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Rethinking WHO guidance: Review of evidence for misoprostol use in the prevention of postpartum haemorrhage

Lookup NU author(s): Dr Petra Sevcikova, Professor Allyson Pollock

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Abstract

This article describes and critically appraises clinical trials assessing misoprostol effectiveness in preventing primary postpartum haemorrhage (PPH) in home and community settings in low- and middle-income countries. Of 172 identified studies of misoprostol use in labour only six fulfilled the inclusion criteria. All trials used 600μg misoprostol in the intervention arm three assessed misoprostol alongside components of active management of the third-stage labour (AMTSL), two used expectant management of labour and one allowed birth attendants to choose management practice. The three AMTSL studies showed no significant differences in PPH incidence or referral to higher centres and only one study showed significant decrease in severe PPH using misoprostol. One expectant management study and the choice of management by birth attendants study found significant decreases in PPH incidence with misoprostol. All studies showed significantly increased risk of shivering with misoprostol. Studies were biased by use of alternative uterotonics in the control arm, confounding management practices, and subjective assessment and, with one exception, exclusion of high-risk women. PPH incidence fell in both the control and intervention groups in both the landmark papers that informed the World Health Organization (WHO) decision to admit misoprostol to the Essential Medicines List. This suggests factors other than misoprostol use are crucial. Current evidence does not support misoprostol use in home and community settings in low- and middle-income countries for PPH prevention. WHO should rethink its recent decision to include misoprostol on the Essential Medicines List. © 2012, The Royal Society of Medicine. All rights reserved.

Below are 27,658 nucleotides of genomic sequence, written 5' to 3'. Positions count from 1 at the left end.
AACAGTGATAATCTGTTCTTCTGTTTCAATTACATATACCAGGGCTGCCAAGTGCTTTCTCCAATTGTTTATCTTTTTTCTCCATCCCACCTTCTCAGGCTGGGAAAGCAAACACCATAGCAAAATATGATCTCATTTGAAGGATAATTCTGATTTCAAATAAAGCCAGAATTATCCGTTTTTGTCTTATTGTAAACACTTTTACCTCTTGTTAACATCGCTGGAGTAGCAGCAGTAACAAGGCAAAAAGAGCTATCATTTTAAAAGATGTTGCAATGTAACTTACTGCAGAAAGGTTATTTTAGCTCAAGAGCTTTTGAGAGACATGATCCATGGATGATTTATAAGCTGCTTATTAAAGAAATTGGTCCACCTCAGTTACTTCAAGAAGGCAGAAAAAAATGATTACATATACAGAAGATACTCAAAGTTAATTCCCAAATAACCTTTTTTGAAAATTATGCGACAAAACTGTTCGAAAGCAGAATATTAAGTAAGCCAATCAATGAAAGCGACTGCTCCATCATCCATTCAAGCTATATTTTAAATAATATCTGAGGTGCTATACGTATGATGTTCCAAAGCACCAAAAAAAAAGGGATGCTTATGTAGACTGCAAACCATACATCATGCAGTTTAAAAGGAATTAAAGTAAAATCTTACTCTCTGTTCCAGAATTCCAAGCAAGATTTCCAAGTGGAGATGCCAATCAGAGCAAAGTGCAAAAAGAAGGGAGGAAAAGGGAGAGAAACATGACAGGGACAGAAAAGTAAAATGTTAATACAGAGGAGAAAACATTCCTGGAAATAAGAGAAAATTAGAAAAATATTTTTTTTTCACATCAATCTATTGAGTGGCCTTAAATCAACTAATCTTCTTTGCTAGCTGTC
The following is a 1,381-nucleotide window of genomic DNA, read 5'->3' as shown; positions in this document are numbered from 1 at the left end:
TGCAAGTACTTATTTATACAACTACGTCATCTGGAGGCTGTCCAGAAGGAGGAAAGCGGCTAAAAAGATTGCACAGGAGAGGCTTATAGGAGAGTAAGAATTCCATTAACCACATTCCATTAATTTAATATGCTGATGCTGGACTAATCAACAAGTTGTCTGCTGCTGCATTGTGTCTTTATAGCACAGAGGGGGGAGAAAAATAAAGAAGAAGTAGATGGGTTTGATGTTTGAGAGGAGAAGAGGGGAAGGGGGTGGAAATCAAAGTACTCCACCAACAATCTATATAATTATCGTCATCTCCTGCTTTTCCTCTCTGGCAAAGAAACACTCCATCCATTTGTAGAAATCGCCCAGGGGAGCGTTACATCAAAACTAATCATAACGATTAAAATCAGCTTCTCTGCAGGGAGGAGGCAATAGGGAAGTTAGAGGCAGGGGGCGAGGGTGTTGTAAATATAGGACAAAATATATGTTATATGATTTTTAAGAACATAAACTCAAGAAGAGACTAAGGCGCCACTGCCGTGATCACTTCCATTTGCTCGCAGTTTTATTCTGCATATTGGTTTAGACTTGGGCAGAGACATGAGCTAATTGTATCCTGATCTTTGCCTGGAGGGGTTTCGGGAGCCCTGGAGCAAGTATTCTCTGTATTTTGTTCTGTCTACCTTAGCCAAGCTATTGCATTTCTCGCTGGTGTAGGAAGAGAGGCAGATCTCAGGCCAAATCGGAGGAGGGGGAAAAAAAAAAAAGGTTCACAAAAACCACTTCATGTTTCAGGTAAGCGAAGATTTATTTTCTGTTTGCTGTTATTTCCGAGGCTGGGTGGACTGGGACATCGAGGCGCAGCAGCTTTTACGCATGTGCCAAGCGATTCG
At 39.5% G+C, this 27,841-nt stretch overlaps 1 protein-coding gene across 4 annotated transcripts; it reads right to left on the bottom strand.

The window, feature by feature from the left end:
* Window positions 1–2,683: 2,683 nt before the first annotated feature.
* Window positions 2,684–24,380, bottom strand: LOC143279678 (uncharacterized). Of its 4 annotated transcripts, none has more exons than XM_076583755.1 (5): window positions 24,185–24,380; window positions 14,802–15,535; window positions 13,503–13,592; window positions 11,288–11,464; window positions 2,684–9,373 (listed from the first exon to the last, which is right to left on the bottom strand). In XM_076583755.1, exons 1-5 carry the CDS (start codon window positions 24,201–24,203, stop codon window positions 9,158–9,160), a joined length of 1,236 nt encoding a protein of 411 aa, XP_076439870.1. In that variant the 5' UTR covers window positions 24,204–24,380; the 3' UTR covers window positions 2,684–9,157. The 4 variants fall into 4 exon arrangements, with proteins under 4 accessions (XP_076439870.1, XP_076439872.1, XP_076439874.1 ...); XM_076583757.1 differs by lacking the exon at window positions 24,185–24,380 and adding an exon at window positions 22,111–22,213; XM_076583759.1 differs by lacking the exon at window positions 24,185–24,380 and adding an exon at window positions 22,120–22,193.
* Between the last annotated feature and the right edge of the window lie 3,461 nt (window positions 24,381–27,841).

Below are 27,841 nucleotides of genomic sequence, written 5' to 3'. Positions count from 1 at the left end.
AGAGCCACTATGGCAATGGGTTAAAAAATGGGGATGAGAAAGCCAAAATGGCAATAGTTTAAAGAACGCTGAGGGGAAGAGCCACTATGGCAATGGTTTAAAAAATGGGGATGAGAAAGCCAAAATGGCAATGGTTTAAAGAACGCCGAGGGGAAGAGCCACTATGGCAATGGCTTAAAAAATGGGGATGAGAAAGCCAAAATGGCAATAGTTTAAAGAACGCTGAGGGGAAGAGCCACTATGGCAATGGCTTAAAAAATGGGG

Publication metadata

Author(s): Chu CS, Brhlikova P, Pollock AM

Publication type: Review

Publication status: Published

Journal: Journal of the Royal Society of Medicine

Year: 2012

Volume: 105

Issue: 8

Pages: 336-347

Print publication date: 01/08/2012

Online publication date: 20/08/2012

ISSN (print): 0141-0768

ISSN (electronic): 1758-1095

URL: https://doi.org/10.1258/jrsm.2012.120044

DOI: 10.1258/jrsm.2012.120044

PubMed id: 22907551


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